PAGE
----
The decision by the world’s largest palm oil producer to stop exports beginning on Thursday will raise prices for all major edible oils, including palm oil, soy oil, sunflower oil, and rapeseed oil.
Mumbai: After Indonesia’s unexpected restriction on palm oil exports drove buyers to seek alternatives, which were already in low supply owing to harsh weather and Russia’s invasion of Ukraine, global edible oil consumers had little choice but to pay top price for supplies.
The decision by the world’s largest palm oil producer to stop exports on Thursday is expected to raise prices for all major edible oils, including palm oil, soyoil, sunflower oil, and rapeseed oil, according to industry observers. This would put more burden on cost-conscious consumers in Asia and Africa, who are already facing increasing gasoline and food prices.
“Indonesia’s decision impacts not only palm oil supplies, but vegetable oils globally,” said James Fry, head of commodities consultant LMC International.
Palm oil, which is used in everything from cakes and frying fats to cosmetics and cleaning goods, accounts for about 60% of worldwide vegetable oil shipments, with top producer Indonesia accounting for roughly one-third of total vegetable oil exports. It issued the export embargo on April 22nd, until further notice, to combat increasing local costs.
“This is happening at a time when all other major oils’ export tonnages are under pressure: soybean oil due to droughts in South America; rapeseed oil due to disastrous canola crops in Canada; and sunflower oil due to Russia’s war on Ukraine,” Fry explained.
Vegetable oil prices have already climbed more than 50% in the last six months due to causes ranging from labour shortages in Malaysia to droughts in Argentina and Canada, the two largest suppliers of soyoil and canola oil, respectively.
Buyers hoped that a large sunflower harvest from top producer Ukraine would alleviate the shortage, but shipments from Kyiv have ceased due to Russia’s “special operation” in the nation.
This led importers to rely on palm oil to fill the supply gap, until Indonesia’s surprise restriction gave a “double blow” to purchasers, according to Atul Chaturvedi, head of trade group the Solvent Extractors Association of India (SEA).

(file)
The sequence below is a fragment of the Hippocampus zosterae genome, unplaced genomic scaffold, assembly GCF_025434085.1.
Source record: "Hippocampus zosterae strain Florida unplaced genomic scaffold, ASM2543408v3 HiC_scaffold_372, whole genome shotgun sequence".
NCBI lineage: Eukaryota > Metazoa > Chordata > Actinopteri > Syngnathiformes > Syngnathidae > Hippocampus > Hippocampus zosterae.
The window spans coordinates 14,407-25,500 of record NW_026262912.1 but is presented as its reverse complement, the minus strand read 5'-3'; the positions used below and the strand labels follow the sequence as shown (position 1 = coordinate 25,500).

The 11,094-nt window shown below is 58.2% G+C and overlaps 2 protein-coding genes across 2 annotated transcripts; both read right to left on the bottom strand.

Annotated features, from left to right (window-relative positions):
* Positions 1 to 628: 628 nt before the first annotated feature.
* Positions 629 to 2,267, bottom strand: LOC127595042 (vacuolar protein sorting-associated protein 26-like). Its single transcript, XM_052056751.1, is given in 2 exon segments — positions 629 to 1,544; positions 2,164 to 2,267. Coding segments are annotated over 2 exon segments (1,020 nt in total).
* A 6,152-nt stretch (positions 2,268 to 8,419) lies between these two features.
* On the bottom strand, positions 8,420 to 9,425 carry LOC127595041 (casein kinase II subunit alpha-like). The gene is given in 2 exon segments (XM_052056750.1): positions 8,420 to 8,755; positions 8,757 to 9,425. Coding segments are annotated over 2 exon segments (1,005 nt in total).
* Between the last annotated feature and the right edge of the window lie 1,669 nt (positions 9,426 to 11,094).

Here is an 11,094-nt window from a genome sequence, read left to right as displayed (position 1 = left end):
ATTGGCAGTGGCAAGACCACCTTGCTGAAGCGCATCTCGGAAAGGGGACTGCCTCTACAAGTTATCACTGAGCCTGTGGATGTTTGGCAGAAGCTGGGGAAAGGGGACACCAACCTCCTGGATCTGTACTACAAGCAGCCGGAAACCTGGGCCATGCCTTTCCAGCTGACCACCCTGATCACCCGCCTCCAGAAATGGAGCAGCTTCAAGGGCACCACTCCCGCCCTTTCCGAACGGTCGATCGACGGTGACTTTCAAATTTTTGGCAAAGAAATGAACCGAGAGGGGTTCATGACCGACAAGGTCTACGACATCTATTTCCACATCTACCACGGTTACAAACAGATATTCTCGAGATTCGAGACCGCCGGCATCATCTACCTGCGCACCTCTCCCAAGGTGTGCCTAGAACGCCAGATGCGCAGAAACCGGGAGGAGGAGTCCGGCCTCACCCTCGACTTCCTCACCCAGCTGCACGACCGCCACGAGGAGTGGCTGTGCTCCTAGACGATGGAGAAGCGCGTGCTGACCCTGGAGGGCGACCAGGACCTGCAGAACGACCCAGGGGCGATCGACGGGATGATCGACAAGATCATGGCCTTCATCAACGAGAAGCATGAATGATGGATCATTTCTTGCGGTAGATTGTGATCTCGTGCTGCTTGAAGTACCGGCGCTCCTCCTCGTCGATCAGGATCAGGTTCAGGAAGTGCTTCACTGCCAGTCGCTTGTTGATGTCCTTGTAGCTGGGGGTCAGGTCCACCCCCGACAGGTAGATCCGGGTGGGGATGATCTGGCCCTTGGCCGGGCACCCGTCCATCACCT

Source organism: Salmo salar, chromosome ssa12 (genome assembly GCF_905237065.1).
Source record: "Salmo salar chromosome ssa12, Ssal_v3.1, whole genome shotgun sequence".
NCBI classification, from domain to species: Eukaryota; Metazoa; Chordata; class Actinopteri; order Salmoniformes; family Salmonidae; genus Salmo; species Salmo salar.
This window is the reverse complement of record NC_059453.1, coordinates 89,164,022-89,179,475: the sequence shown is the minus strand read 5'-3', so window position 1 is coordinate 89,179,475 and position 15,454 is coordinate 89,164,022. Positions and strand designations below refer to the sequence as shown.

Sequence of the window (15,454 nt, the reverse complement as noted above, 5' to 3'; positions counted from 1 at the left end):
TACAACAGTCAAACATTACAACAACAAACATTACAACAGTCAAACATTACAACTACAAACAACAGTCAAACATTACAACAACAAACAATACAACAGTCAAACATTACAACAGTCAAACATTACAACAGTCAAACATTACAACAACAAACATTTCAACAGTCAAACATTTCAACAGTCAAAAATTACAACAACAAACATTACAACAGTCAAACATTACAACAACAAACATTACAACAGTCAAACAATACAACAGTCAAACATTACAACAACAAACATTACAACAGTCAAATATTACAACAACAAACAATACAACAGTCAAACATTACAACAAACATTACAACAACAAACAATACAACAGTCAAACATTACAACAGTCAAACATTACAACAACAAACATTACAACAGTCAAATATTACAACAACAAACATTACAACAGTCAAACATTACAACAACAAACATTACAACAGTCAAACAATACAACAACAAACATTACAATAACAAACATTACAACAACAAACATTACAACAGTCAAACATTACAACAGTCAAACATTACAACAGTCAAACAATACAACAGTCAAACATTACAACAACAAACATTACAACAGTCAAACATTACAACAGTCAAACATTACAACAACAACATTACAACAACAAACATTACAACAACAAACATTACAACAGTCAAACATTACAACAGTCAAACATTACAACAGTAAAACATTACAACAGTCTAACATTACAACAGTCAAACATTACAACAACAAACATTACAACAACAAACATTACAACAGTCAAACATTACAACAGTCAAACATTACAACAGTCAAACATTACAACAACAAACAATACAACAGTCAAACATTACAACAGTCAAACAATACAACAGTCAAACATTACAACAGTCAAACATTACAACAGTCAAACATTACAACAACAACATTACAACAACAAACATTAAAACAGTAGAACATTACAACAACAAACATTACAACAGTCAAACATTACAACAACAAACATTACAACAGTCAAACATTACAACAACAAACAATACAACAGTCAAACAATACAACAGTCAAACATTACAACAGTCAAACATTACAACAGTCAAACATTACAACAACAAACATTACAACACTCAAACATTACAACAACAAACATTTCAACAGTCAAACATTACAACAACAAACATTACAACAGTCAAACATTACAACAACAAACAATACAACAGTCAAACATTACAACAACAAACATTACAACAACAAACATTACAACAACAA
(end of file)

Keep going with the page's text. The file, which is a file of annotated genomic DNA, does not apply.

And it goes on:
Importers such as India, Bangladesh, and Pakistan will try to expand their imports of palm oil from Malaysia, but the world’s second-largest palm oil producer, Indonesia, will be unable to fill the void left by Indonesia, according to Chaturvedi.
Indonesia normally provides about half of India’s total palm oil imports, while Pakistan and Bangladesh purchase virtually all of their palm oil from Indonesia.
“Nobody will ever be able to compensate for the loss of Indonesian palm oil. Every country would suffer as a result of this “Rasheed JanMohd, head of the Pakistan Edible Oil Refiners Association, stated (PEORA).
Prices for vegetable oils reached an all-time high in February, when supply of sunflower oil from the Black Sea area were hampered.
According to a Mumbai-based dealer with a global trading organisation, the price increase increased working capital requirements for oil refiners, who were maintaining fewer stocks than usual in expectation of a price drop.
Instead, all oil prices have continued to rise.
“Refiners have gotten off to a bad start. They can no longer afford to wait a few weeks. They must make purchases in order to run the plants “explained the vendor.
Because Indonesia has extended loading until April 28, consuming nations would have ample supply for the first part of May, but may experience shortages in the second half, according to a Dhaka-based refiner.
South Asian refiners would only gradually release oil onto the market since stocks are restricted, he added.
Palm oil prices increased by over 5% over the weekend in India, the world’s largest vegetable oil importer, as the sector anticipates shortages in the coming months. Prices soared in Pakistan and Bangladesh as well.